Finally, a film based in London about Greek Cypriots; we have wailed for this moment to arrive and our cries have been heard! We are a nostalgic nation who’s stubborn and at the same time charming ability to turn loss and tragedy into something uplifting hard to beat. British playwright Marcus Markou directed and wrote Papadopoulos and Sons triumphantly capturing with honesty the very heart of the United Kingdoms Cypriot community; family, food and a pinch of Cypriot snobbery.
Played by Stephen Dillane, Harry Papadopoulos has become the entrepreneurial king of the Halloumi and Taramasalata business after his humble start battering cod in the family run Fish n Chip shop; The Three Brothers. They were the good old days when you’d close up shop and invite your friends and neighbours for a greasy lock in; a game of cards, a bottle of Johnnie Walker and an impromptu party had begun. Harry and his family worked their fingers to the bone and looked to their Patron Saints to give them the strength needed to have fun after a hard day.
The black sheep of the family (there is always one) Spiros Papadopoulos played by the enigmatic Georges Corraface resurfaces to help his reluctant brother Harry as he loses everything after being hit by a financial crisis. As it turns out ‘Uncle Spiros’ is a spirited, misunderstood soul who proves his weight in chip fat and pickled onions as together they re-open The Three Brothers. He is a romantic at heart and Harry’s three children see him as a source of light-hearted inspiration after the heaviness that had weighed them down since their mothers premature death.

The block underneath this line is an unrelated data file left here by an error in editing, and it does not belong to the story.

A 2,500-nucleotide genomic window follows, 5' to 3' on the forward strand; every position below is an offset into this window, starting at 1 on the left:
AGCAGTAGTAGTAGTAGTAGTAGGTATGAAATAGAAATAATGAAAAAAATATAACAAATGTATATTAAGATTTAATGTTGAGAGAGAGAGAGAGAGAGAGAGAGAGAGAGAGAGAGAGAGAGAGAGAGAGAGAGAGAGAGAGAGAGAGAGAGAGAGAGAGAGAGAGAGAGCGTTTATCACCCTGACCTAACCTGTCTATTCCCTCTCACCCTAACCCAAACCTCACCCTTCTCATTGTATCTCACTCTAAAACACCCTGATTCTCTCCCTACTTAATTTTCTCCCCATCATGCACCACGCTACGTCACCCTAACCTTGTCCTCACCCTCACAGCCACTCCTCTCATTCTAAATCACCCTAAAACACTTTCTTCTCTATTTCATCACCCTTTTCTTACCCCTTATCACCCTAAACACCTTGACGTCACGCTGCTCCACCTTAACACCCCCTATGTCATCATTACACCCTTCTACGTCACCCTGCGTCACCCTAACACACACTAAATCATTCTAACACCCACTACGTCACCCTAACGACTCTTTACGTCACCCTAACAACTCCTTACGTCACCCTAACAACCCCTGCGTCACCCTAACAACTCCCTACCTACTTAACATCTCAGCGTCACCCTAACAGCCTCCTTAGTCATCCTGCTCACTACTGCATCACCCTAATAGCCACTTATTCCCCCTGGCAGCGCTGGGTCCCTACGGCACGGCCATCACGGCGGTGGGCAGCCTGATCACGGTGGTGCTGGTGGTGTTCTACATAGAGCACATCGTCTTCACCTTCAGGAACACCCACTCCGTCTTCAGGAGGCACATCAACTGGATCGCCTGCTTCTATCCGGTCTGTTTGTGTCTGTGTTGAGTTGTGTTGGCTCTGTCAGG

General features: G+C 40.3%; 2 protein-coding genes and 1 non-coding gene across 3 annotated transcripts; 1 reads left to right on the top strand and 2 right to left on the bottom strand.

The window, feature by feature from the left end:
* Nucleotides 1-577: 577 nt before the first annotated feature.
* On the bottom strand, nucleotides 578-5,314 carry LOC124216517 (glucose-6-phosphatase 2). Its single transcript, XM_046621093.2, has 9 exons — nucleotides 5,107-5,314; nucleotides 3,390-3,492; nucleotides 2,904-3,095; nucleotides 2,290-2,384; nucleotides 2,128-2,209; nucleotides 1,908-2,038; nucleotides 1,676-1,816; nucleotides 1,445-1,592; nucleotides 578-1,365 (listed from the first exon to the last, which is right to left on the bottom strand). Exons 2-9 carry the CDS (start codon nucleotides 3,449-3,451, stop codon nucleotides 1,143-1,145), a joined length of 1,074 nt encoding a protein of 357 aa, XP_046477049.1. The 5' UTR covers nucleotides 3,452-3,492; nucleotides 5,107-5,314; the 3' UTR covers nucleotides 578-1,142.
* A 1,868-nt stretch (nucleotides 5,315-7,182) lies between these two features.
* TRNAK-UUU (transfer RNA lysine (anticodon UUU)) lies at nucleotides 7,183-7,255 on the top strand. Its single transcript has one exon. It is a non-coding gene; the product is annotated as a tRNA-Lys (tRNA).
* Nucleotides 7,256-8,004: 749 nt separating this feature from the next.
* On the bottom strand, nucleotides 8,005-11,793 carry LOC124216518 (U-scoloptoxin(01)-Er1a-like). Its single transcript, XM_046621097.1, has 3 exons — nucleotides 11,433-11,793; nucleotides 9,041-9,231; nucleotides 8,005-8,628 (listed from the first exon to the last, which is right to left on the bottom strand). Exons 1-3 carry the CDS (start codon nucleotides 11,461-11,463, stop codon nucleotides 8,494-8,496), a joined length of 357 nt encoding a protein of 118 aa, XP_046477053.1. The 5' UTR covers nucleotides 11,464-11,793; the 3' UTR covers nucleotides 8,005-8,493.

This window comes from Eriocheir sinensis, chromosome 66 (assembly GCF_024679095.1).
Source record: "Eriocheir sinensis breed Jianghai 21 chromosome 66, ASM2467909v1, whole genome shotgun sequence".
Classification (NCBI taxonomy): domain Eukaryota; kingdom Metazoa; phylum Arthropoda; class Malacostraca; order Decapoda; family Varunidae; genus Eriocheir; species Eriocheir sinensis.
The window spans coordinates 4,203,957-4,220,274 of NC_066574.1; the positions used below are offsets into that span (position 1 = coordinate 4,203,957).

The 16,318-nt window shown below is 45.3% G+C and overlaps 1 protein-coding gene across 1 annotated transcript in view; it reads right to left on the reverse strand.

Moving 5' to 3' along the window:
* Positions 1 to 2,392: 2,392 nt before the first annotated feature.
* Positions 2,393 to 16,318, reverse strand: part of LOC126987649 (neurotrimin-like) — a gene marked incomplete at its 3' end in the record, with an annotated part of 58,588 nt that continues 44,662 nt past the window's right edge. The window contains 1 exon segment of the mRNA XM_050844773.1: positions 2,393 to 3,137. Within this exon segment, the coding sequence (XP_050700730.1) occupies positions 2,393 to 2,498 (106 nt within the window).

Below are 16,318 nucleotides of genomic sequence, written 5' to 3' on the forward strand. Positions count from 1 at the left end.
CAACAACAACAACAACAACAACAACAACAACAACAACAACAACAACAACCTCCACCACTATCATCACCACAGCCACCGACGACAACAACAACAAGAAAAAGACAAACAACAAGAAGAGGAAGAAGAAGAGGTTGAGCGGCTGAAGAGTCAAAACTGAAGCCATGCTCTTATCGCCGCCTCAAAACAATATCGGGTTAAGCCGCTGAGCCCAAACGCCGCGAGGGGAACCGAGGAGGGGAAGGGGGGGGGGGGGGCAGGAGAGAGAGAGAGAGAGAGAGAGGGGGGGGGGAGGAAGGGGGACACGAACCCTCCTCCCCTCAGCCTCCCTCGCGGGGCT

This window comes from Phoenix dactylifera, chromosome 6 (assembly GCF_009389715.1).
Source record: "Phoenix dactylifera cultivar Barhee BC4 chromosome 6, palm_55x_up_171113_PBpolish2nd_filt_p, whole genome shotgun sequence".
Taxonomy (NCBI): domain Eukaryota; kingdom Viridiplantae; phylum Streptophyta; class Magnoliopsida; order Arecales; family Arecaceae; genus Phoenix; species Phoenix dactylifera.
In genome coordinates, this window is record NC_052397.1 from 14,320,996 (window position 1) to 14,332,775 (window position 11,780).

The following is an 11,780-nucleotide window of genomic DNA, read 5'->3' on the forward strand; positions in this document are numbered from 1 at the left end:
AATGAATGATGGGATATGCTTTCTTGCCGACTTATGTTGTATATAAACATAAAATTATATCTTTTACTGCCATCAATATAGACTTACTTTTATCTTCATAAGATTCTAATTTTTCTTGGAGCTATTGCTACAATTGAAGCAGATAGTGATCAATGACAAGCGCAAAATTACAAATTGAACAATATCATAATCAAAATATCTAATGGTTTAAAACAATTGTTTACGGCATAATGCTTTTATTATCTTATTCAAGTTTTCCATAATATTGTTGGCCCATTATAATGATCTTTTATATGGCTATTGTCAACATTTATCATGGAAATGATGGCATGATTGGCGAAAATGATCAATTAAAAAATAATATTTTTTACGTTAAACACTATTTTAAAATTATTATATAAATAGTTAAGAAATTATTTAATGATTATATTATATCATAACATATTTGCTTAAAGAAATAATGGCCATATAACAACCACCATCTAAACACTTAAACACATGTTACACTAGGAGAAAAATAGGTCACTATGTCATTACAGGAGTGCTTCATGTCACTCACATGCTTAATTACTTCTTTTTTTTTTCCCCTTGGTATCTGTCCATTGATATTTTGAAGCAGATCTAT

Not without its hysterically funny moments, Papadopoulos and Sons is essentially about loss and in this film there is more than one for the family to come to terms with. How they cope is an eye opener for anyone who thinks there is no light at the end of the tunnel even with the threat of a Turkish Kebab Shop opposite. There is a place for Shish and Scampi on the same street, subtly and intelligently putting to bed any rumours of lingering animosity between our two nations.
Supported by several global film festivals, this piece of British film making is exactly what our Cinema’s lack. Understandable humor, sadness, survival, passion and love. Cyprus may well be the island of love but you don’t have to be a Cypriot to fall for Papadopoulos and Sons.